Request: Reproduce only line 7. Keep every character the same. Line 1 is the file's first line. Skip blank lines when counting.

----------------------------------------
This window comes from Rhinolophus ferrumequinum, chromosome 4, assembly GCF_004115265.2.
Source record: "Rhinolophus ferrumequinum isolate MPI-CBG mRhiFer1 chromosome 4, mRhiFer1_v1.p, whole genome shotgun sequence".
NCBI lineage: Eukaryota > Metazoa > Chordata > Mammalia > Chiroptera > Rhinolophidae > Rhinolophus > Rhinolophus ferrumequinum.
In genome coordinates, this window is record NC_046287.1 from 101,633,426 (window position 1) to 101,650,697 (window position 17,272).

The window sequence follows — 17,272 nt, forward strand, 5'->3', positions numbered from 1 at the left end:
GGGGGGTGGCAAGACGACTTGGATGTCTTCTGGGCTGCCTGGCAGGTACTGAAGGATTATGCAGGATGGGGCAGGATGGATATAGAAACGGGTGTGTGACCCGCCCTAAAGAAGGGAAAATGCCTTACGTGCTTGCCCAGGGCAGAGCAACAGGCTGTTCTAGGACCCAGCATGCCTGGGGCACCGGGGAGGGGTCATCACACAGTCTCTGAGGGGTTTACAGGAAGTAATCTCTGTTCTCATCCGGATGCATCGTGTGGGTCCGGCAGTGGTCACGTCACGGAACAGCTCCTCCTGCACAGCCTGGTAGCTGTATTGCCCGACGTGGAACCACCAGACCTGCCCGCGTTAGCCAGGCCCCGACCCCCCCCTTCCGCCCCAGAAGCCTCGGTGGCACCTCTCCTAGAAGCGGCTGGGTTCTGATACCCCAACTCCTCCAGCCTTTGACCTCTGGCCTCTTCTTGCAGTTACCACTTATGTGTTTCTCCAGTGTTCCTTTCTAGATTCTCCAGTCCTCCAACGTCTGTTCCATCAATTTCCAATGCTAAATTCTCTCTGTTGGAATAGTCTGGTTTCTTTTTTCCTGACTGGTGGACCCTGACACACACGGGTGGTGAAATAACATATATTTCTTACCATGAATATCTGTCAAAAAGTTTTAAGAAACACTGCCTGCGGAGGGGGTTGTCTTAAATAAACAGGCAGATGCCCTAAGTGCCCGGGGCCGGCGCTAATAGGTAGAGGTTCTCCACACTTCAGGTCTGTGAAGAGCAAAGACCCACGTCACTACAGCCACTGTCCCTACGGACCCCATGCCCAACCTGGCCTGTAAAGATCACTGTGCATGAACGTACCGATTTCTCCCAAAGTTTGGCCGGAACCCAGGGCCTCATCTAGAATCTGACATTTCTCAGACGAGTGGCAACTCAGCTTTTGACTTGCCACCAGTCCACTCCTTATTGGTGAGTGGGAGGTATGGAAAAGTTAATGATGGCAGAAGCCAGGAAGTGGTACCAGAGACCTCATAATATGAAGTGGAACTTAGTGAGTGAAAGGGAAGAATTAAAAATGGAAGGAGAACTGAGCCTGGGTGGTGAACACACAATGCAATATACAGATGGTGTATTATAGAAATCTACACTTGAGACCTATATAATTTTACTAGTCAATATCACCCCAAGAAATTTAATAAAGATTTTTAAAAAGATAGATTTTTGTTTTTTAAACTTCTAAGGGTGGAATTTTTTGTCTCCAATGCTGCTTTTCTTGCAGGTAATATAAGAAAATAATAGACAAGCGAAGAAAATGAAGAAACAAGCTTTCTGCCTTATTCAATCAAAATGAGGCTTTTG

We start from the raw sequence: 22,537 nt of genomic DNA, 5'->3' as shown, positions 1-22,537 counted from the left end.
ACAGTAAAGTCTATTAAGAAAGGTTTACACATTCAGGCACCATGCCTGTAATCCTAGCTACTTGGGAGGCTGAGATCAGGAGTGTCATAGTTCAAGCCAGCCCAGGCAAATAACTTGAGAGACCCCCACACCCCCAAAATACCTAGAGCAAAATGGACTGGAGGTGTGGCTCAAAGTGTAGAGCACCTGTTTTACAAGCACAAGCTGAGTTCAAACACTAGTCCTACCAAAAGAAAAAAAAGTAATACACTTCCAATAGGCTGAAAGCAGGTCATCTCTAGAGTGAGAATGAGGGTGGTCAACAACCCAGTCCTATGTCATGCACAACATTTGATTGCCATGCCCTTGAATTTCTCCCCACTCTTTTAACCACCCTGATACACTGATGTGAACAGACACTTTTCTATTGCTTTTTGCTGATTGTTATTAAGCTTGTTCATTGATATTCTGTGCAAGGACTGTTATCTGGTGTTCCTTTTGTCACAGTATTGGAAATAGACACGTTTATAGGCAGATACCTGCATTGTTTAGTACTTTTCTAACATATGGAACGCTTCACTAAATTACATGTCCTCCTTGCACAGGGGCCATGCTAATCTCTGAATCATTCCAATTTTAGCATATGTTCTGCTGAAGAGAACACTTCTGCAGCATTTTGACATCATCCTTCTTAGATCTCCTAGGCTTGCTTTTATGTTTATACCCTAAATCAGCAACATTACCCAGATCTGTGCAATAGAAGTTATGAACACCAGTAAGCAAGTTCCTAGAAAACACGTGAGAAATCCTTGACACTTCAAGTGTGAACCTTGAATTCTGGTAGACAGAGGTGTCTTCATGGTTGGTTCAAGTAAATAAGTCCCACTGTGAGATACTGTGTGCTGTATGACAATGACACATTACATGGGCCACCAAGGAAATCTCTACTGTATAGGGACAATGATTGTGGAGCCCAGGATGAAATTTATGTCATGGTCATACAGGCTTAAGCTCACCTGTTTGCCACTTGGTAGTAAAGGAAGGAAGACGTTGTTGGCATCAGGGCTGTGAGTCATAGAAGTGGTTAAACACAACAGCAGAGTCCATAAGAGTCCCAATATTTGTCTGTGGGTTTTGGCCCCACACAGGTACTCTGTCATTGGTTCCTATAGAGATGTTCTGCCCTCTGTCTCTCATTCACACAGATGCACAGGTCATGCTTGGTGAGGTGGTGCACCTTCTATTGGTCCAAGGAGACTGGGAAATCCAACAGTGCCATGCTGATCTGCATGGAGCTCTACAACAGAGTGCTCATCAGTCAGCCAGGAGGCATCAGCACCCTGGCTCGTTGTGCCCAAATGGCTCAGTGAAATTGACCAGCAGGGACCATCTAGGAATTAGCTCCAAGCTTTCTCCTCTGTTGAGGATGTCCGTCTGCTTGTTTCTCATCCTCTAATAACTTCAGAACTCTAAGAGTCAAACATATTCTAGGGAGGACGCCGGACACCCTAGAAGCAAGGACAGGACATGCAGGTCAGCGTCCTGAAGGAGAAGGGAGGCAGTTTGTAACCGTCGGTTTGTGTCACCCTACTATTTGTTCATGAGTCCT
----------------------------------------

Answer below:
We start from the raw sequence: 22,537 nt of genomic DNA, 5'->3' as shown, positions 1-22,537 counted from the left end.